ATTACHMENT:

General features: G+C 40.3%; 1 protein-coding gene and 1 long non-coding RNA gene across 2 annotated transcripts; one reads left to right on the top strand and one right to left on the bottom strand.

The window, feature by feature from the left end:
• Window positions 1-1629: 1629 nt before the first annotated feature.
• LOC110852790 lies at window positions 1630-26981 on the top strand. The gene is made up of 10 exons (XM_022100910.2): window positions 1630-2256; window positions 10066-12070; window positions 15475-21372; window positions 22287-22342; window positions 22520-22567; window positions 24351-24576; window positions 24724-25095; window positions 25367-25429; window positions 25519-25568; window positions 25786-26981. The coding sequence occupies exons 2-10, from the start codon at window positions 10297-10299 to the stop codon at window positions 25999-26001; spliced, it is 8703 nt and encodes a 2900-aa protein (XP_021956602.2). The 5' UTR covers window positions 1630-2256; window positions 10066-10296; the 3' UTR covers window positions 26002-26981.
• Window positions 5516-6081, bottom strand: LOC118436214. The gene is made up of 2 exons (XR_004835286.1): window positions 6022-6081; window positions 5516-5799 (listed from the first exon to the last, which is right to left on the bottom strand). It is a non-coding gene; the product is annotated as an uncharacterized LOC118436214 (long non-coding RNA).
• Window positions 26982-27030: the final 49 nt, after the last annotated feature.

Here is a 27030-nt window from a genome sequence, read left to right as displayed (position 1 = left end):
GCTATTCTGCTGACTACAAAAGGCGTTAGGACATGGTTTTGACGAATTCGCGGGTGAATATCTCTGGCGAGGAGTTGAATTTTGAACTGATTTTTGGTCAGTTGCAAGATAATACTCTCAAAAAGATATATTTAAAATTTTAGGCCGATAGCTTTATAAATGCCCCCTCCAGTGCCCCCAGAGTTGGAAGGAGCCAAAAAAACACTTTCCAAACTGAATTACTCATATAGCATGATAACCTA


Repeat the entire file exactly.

General features: G+C 40.3%; 1 protein-coding gene and 1 long non-coding RNA gene across 2 annotated transcripts; one reads left to right on the top strand and one right to left on the bottom strand.

The window, feature by feature from the left end:
• Window positions 1-1629: 1629 nt before the first annotated feature.
• LOC110852790 lies at window positions 1630-26981 on the top strand. The gene is made up of 10 exons (XM_022100910.2): window positions 1630-2256; window positions 10066-12070; window positions 15475-21372; window positions 22287-22342; window positions 22520-22567; window positions 24351-24576; window positions 24724-25095; window positions 25367-25429; window positions 25519-25568; window positions 25786-26981. The coding sequence occupies exons 2-10, from the start codon at window positions 10297-10299 to the stop codon at window positions 25999-26001; spliced, it is 8703 nt and encodes a 2900-aa protein (XP_021956602.2). The 5' UTR covers window positions 1630-2256; window positions 10066-10296; the 3' UTR covers window positions 26002-26981.
• Window positions 5516-6081, bottom strand: LOC118436214. The gene is made up of 2 exons (XR_004835286.1): window positions 6022-6081; window positions 5516-5799 (listed from the first exon to the last, which is right to left on the bottom strand). It is a non-coding gene; the product is annotated as an uncharacterized LOC118436214 (long non-coding RNA).
• Window positions 26982-27030: the final 49 nt, after the last annotated feature.

Here is a 27030-nt window from a genome sequence, read left to right as displayed (position 1 = left end):
GCTATTCTGCTGACTACAAAAGGCGTTAGGACATGGTTTTGACGAATTCGCGGGTGAATATCTCTGGCGAGGAGTTGAATTTTGAACTGATTTTTGGTCAGTTGCAAGATAATACTCTCAAAAAGATATATTTAAAATTTTAGGCCGATAGCTTTATAAATGCCCCCTCCAGTGCCCCCAGAGTTGGAAGGAGCCAAAAAAACACTTTCCAAACTGAATTACTCATATAGCATGATAACCTA